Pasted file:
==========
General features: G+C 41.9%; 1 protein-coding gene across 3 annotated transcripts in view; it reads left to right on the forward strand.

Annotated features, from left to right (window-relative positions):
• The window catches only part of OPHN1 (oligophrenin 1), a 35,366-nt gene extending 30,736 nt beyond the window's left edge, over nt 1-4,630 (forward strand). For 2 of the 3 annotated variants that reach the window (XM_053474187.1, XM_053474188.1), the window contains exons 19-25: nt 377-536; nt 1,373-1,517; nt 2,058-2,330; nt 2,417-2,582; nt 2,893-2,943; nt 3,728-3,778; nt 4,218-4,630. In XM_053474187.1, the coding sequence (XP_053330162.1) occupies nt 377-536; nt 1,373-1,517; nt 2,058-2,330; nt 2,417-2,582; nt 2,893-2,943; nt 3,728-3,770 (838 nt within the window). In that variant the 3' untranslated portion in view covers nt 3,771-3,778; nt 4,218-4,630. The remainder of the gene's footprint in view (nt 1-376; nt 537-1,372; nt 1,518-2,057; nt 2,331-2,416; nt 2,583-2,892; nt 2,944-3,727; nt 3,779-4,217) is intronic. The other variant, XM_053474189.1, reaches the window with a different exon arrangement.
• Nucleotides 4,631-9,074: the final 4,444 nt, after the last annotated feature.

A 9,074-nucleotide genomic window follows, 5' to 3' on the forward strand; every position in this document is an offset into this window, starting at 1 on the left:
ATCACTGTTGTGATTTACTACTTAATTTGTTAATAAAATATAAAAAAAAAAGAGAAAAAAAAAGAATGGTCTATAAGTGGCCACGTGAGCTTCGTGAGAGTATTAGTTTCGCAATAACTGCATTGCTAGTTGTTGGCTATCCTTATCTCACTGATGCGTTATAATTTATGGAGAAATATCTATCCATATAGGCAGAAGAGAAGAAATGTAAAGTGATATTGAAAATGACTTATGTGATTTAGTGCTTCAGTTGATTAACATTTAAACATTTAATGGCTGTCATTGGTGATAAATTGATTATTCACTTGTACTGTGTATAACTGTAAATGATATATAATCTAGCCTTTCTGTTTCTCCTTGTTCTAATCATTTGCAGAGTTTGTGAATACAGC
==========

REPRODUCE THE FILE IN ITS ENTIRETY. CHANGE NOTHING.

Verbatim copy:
General features: G+C 41.9%; 1 protein-coding gene across 3 annotated transcripts in view; it reads left to right on the forward strand.

Annotated features, from left to right (window-relative positions):
• The window catches only part of OPHN1 (oligophrenin 1), a 35,366-nt gene extending 30,736 nt beyond the window's left edge, over nt 1-4,630 (forward strand). For 2 of the 3 annotated variants that reach the window (XM_053474187.1, XM_053474188.1), the window contains exons 19-25: nt 377-536; nt 1,373-1,517; nt 2,058-2,330; nt 2,417-2,582; nt 2,893-2,943; nt 3,728-3,778; nt 4,218-4,630. In XM_053474187.1, the coding sequence (XP_053330162.1) occupies nt 377-536; nt 1,373-1,517; nt 2,058-2,330; nt 2,417-2,582; nt 2,893-2,943; nt 3,728-3,770 (838 nt within the window). In that variant the 3' untranslated portion in view covers nt 3,771-3,778; nt 4,218-4,630. The remainder of the gene's footprint in view (nt 1-376; nt 537-1,372; nt 1,518-2,057; nt 2,331-2,416; nt 2,583-2,892; nt 2,944-3,727; nt 3,779-4,217) is intronic. The other variant, XM_053474189.1, reaches the window with a different exon arrangement.
• Nucleotides 4,631-9,074: the final 4,444 nt, after the last annotated feature.

A 9,074-nucleotide genomic window follows, 5' to 3' on the forward strand; every position in this document is an offset into this window, starting at 1 on the left:
ATCACTGTTGTGATTTACTACTTAATTTGTTAATAAAATATAAAAAAAAAAGAGAAAAAAAAAGAATGGTCTATAAGTGGCCACGTGAGCTTCGTGAGAGTATTAGTTTCGCAATAACTGCATTGCTAGTTGTTGGCTATCCTTATCTCACTGATGCGTTATAATTTATGGAGAAATATCTATCCATATAGGCAGAAGAGAAGAAATGTAAAGTGATATTGAAAATGACTTATGTGATTTAGTGCTTCAGTTGATTAACATTTAAACATTTAATGGCTGTCATTGGTGATAAATTGATTATTCACTTGTACTGTGTATAACTGTAAATGATATATAATCTAGCCTTTCTGTTTCTCCTTGTTCTAATCATTTGCAGAGTTTGTGAATACAGC